Key features of the technology are as follows:
1. Signal analysis of the power-supply control circuits
Because just connecting evaluation equipment to observe the internal signals used to control the power supply would, as a result of the noise from the equipment, affect the operation of the power supply unit, it has been difficult to observe the internal conditions of the control circuitry.
By building an analytic environment using the model-based development systems for power supply units, Fujitsu Laboratories succeeded in directly monitoring the inner workings of the circuitry. Through the results of analyses of data captured by varying the degree of degradation in the electrolytic capacitors, the company discovered that, by analyzing the output voltage during sudden changes of the power supply’s output, it could evaluate the degradation in the electrolytic capacitors (Figure 1).
2. New method for determining when to replace power supply units
Based on the data gathered from the microcontroller, Fujitsu Laboratories plotted the relationship between the amount of voltage fluctuation against the amount of load fluctuation under normal ICT-device operations, and the degree of electrolytic-capacitor degradation (Figure 2), creating a new way to determine when power supply units need to be replaced.
This technology can be added to digitally controlled power supply units used in servers and other ICT hardware to automatically diagnose replacement times without requiring any additional hardware components. Because this technology can evaluate power supply unit degradation even with load increases during overnight backup jobs, for example, it can diagnose power supply unit replacement times as a part of everyday operations. This makes it possible to replace power supplies on a planned basis, reducing maintenance costs and increasing reliability for datacenters.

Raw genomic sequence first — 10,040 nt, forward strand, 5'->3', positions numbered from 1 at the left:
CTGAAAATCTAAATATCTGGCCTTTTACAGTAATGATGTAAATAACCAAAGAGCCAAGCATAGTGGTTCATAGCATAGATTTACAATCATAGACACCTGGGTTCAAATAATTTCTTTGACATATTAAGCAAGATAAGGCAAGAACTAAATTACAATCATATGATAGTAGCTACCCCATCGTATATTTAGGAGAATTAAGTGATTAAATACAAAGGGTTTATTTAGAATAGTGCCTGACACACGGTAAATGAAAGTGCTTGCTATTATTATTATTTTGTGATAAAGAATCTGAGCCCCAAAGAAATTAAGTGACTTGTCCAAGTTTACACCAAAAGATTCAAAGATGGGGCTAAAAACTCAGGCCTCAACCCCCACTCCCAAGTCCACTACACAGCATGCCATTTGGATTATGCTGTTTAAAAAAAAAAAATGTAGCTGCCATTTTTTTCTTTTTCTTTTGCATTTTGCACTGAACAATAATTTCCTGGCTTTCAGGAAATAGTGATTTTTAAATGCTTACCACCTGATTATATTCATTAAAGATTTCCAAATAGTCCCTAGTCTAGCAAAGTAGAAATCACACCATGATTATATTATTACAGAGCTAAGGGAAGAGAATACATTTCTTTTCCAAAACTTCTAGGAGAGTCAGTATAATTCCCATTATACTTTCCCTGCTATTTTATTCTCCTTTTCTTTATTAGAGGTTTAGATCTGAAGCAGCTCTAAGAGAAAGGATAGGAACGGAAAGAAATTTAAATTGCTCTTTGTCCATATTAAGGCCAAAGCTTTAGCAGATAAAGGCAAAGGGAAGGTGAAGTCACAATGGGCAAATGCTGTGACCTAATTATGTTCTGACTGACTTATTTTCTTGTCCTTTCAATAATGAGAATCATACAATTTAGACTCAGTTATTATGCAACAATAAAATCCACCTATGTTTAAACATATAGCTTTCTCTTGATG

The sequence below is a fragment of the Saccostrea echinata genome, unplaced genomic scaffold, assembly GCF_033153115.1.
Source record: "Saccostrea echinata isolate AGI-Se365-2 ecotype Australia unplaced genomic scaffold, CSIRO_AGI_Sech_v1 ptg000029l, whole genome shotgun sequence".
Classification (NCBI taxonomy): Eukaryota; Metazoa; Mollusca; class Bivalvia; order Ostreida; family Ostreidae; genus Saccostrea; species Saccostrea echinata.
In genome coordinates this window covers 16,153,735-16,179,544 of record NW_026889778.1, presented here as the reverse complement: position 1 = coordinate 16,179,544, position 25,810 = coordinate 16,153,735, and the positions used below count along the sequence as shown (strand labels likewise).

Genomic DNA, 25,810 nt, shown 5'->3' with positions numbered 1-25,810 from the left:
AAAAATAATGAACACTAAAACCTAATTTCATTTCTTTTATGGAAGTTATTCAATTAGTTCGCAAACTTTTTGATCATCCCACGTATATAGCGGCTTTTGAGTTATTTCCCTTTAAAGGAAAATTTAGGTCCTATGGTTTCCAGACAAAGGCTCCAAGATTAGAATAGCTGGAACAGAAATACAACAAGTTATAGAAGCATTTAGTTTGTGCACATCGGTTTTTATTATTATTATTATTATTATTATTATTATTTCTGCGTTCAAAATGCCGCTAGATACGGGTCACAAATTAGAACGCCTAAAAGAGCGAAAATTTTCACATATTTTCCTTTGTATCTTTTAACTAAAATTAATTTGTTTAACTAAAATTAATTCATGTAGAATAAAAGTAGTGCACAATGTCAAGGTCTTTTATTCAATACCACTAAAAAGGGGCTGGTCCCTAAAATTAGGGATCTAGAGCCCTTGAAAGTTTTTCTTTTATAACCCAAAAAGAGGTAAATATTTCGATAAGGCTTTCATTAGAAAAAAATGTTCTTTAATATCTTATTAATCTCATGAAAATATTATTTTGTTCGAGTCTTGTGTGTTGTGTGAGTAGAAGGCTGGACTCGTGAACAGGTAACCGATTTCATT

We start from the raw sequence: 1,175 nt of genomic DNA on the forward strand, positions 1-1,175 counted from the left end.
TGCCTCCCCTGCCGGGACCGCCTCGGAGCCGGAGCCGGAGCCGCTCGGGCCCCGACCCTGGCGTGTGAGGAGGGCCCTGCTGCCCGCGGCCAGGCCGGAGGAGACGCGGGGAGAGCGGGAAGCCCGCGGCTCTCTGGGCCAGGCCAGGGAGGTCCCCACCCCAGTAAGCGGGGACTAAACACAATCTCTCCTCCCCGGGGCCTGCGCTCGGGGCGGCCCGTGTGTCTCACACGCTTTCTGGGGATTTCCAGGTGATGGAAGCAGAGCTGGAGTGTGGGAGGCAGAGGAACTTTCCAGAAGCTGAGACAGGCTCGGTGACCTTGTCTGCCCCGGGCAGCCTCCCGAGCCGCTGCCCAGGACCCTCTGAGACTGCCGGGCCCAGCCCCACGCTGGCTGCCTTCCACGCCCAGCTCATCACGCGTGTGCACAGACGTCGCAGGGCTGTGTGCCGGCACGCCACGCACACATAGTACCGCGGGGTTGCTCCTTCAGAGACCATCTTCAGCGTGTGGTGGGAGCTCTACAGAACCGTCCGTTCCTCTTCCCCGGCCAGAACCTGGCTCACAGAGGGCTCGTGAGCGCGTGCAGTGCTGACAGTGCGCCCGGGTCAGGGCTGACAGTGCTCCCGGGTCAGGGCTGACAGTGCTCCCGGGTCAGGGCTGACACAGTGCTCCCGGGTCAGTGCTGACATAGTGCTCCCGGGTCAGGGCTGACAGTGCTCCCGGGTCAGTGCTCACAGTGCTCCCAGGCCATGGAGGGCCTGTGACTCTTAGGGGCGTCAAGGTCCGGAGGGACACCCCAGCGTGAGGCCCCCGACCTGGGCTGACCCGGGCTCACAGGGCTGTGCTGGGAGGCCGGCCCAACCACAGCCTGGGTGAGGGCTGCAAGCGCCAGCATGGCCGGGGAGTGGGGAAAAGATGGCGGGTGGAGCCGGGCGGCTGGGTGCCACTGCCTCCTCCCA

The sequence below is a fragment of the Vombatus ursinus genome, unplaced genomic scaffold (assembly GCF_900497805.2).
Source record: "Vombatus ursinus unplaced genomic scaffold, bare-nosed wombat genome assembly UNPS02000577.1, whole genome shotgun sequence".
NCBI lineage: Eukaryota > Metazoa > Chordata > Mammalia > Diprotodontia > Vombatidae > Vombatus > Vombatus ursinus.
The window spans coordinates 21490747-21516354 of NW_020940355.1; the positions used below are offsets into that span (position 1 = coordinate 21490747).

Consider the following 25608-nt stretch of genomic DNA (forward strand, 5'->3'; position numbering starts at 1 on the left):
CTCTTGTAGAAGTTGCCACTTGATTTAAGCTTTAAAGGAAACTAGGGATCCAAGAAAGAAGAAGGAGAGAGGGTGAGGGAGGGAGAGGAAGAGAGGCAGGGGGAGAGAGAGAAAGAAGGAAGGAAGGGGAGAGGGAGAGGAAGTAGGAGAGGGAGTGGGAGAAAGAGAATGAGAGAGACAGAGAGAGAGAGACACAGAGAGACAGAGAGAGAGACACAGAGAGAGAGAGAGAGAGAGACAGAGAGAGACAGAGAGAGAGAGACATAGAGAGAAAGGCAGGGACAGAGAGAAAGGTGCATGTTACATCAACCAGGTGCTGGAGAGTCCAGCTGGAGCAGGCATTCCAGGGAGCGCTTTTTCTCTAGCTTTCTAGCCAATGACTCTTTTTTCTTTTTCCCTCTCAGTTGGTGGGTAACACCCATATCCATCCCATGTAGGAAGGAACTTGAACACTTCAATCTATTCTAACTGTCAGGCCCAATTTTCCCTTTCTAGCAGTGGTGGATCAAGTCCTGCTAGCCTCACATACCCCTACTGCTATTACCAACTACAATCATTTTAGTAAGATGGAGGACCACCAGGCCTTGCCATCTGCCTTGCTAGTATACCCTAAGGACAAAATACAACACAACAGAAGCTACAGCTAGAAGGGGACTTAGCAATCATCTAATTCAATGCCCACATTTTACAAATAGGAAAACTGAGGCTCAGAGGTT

Fujitsu Laboratories plans to continue operational testing of this technology in actual power supplies used in servers, with the goal of a practical implementation in 2018. It also plans to expand the range of components that can be automatically diagnosed, and to add functions that would allow pending operations on a server needing a power supply unit replacement to be shunted to a different server, to further reduce the costs of server maintenance and further increase reliability.